Medical Injury Compensation Reform Act of 1975 (MICRA)
In medical malpractice lawsuits—and other types of personal injury cases—there are two broad categories of compensatory damages a plaintiff can pursue: economic and noneconomic damages.
- Economic damages compensate victims of medical malpractice for expenses they incur as a result of their injuries. In general, any direct expense that can be linked to a malpractice injury can be claimed for reimbursement. Common examples include medical expenses and payment of lost wages if someone cannot work while recovering from an injury.
- Noneconomic damages compensate victims of medical malpractice for intangible effects of their injuries. Examples include payment for pain and suffering, disfigurement, and loss of consortium.
In 1975, the California legislature passed the Medical Injury Compensation Reform Act (MICRA), which put a cap of $250,000 on noneconomic damages in medical malpractice lawsuits. The law was somewhat controversial.
- Proponents argued that the cap on noneconomic damages would help control medical malpractice insurance rates and consequently (1) help control overall health care costs and (2) keep more doctors in practice in California.
- Opponents of the bill argued that in effect, it took away a plaintiff’s right to a jury trial in malpractice cases by dictating a maximum amount for noneconomic damages.
Although 29 states have some form of cap on damages in medical malpractice cases, 21 states have none. Some state constitutions prohibit such caps. In four states, caps on noneconomic damages have been declared unconstitutional.
From 1975 through 2022, the California medical malpractice cap imposed by MICRA remained unchanged, but as the years went by, there was increasing recognition that the law needed to be updated. For example, someone who had a catastrophic injury, such as an amputation, in the last few years would still only be able to collect $250,000 in noneconomic damages.
In 2014, a ballot proposition would have increased the cap to $1 million, but it was defeated at the polls. Another ballot initiative was slated to appear in November 2022, but in May 2022, legislators nearly unanimously passed updates to MICRA that resulted in the ballot initiative being withdrawn.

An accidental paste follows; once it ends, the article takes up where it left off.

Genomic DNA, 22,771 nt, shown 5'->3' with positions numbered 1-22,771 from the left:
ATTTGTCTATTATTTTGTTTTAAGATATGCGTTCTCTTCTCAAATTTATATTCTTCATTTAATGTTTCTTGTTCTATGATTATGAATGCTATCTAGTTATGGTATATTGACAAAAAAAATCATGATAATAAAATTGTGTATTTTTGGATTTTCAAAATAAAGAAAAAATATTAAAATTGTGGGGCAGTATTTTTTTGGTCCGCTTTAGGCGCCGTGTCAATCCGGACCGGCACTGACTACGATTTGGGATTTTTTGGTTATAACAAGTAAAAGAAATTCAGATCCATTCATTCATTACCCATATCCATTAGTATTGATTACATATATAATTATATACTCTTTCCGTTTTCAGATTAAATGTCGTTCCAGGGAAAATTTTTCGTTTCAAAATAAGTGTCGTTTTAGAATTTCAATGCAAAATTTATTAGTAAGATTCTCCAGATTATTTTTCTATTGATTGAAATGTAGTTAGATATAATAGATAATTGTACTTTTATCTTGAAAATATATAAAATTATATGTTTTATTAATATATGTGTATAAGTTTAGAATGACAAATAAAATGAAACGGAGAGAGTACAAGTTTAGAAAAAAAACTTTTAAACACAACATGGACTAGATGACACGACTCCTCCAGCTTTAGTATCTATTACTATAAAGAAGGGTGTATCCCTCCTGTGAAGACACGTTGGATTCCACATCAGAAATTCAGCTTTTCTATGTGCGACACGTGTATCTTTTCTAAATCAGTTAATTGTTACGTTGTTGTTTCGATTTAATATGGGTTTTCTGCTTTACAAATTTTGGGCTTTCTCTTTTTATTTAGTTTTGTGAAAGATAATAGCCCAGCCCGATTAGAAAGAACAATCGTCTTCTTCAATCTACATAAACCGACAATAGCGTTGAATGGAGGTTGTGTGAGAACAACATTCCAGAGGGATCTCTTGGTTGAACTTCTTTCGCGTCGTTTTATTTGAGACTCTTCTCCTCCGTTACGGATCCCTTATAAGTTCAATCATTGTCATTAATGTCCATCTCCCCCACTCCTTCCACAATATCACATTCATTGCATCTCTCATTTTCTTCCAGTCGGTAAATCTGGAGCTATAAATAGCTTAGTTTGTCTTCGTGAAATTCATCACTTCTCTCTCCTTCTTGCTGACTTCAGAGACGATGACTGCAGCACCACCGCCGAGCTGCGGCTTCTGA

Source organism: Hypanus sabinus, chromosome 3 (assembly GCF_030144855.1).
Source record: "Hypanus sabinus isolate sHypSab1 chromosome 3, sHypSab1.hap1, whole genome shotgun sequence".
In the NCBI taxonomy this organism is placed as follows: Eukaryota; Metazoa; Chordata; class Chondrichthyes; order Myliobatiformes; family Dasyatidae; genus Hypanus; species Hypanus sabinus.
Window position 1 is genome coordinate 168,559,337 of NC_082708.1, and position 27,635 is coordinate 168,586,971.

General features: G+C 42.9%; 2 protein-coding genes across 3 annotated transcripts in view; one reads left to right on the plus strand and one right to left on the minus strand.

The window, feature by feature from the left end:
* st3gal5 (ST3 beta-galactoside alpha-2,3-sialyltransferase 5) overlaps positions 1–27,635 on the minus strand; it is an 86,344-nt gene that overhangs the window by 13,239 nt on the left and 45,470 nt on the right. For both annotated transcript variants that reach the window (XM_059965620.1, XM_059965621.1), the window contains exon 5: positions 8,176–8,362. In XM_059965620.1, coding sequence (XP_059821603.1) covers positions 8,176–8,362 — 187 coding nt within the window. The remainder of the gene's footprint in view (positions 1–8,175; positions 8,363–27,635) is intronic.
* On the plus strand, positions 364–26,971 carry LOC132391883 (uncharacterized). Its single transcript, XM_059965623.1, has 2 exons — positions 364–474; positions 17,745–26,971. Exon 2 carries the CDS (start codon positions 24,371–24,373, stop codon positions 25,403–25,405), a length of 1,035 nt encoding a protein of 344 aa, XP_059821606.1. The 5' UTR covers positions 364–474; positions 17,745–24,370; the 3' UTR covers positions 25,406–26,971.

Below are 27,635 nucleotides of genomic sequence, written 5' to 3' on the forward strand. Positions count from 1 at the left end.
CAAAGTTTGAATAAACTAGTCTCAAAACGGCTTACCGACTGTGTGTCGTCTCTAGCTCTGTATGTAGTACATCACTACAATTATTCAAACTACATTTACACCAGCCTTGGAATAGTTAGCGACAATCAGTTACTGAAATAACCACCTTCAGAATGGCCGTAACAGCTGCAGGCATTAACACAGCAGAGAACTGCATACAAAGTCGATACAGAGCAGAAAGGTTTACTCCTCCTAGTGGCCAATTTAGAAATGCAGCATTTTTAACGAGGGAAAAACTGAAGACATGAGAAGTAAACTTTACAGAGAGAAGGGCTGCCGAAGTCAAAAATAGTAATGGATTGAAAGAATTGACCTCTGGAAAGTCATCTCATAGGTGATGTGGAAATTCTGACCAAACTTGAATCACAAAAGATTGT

The updates to MICRA took effect on January 1, 2023. Let’s take a look at how they affect medical malpractice cases in California.
2022 California MICRA Updates
The updates to MICRA (like the original law) apply only to noneconomic damages, not to economic damages. California law does not cap economic damages in medical malpractice cases. In addition, the MICRA updates (again, like the original law) do not change the requirements for proving a medical malpractice case or determining fault.
New Caps on Noneconomic Damages
The most significant changes to MICRA in 2022 are increases in the caps placed on noneconomic damages.
- In medical malpractice injury cases, the new cap on noneconomic damages is $350,000. This cap will increase by $40,000 each year for the next 10 years until it reaches $750,000. From then on, it will increase by 2% each year.
- In medical malpractice wrongful death cases, the new cap on noneconomic damages is $500,000. This cap will increase by $50,000 each year for the next 10 years until it reaches $1 million. From then on, it will increase by 2% each year.
New Categories of Defendants
The updates to MICRA allow the new caps (covered above) to be applied to three categories of defendants:
- Health care providers
- Health care institutions
- Health care providers or institutions not affiliated with any defendants in the first two categories
The $350,000 cap for medical malpractice injury cases and $500,000 cap for wrongful death cases apply to each category separately, regardless of the number of defendants within each category. This means:
- If three health care providers from Category 1 are defendants in a wrongful death lawsuit, the sum of all noneconomic damages assessed against them collectively cannot exceed $500,000.
- If there are defendants in all three categories in a medical malpractice injury lawsuit, a plaintiff could potentially be awarded noneconomic damages of $350,000 in each category, for a total of $1.05 million.
Other Changes to MICRA in 2022
Other notable updates to MICRA included in the 2022 legislation affect the following:
- Attorney contingency fees: The 1975 law limited contingency fees based on the damages awarded in a settlement or jury decision. The 2022 update allows contingency fees of up to 25% if a case settles before going to binding arbitration or trial, and up to 33% if a case settles after going to arbitration or trial. Attorneys can also ask the presiding arbitrator or judge for a higher rate if a case goes to arbitration or trial.
- Periodic payments: The 1975 law allowed either party in a lawsuit to request periodic payment of damages rather than a lump-sum payment if the damages exceeded $50,000. The 2022 update to MICRA keeps this provision but increases the threshold for requesting periodic payments to $250,000.
- Expressions of sympathy, benevolence, or fault: The 1975 law stipulated that health care providers’ expressions of sympathy toward injured patients or their family members were not admissible as evidence in medical malpractice lawsuits. The 2022 updates to MICRA keep this protection but extend it further, stating that expressions of sympathy or condolences are confidential and not subject to subpoena or discovery in a lawsuit.
Experienced California Personal Injury Lawyers
If you think you may have a medical malpractice claim against a negligent health care provider in California, make sure your attorney is aware of the updates to MICRA that affect your case. The Bakersfield personal injury lawyers of Chain | Cohn | Clark are familiar with MICRA and the recent updates and can help you as you pursue your medical malpractice claim.
Contact us today for a free consultation.